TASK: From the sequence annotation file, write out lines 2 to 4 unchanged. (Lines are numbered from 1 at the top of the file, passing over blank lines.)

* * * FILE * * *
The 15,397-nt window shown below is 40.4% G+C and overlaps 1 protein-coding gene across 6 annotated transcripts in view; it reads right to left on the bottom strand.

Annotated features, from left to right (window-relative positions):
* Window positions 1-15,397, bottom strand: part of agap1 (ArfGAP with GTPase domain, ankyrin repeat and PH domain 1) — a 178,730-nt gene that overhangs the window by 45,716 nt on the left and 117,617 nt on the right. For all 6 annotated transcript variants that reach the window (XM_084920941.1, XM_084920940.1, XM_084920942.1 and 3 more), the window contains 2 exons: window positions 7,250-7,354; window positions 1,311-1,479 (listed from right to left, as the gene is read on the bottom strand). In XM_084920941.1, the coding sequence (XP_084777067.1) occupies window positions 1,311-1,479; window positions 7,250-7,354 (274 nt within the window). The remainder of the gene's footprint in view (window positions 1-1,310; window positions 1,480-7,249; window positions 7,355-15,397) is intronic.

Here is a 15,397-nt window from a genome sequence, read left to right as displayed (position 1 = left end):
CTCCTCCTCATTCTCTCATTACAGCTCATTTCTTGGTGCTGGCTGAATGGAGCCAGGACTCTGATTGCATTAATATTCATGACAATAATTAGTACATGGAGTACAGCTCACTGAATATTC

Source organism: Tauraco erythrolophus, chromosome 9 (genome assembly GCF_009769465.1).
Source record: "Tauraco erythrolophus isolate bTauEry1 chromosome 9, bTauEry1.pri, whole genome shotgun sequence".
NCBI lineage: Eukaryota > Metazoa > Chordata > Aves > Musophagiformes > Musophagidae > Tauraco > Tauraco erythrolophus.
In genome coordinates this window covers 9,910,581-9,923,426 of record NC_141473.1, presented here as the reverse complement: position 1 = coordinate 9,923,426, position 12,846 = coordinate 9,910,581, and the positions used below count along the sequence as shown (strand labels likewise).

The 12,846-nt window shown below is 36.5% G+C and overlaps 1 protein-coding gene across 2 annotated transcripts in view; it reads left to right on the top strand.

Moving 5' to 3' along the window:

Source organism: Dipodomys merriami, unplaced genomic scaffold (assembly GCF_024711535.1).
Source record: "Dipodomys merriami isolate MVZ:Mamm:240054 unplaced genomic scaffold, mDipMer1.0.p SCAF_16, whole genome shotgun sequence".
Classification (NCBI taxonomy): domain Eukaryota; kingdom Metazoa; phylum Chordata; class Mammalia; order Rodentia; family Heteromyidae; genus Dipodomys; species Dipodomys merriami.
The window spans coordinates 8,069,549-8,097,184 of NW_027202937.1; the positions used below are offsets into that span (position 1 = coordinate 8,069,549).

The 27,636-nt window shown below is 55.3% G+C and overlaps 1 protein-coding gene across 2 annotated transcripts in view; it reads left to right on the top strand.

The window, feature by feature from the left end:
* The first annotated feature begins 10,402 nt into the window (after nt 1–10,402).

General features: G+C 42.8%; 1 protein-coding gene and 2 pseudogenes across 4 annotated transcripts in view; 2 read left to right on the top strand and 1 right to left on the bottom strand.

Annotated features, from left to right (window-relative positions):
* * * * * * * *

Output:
Annotated features, from left to right (window-relative positions):
* Window positions 1-15,397, bottom strand: part of agap1 (ArfGAP with GTPase domain, ankyrin repeat and PH domain 1) — a 178,730-nt gene that overhangs the window by 45,716 nt on the left and 117,617 nt on the right. For all 6 annotated transcript variants that reach the window (XM_084920941.1, XM_084920940.1, XM_084920942.1 and 3 more), the window contains 2 exons: window positions 7,250-7,354; window positions 1,311-1,479 (listed from right to left, as the gene is read on the bottom strand). In XM_084920941.1, the coding sequence (XP_084777067.1) occupies window positions 1,311-1,479; window positions 7,250-7,354 (274 nt within the window). The remainder of the gene's footprint in view (window positions 1-1,310; window positions 1,480-7,249; window positions 7,355-15,397) is intronic.

Here is a 15,397-nt window from a genome sequence, read left to right as displayed (position 1 = left end):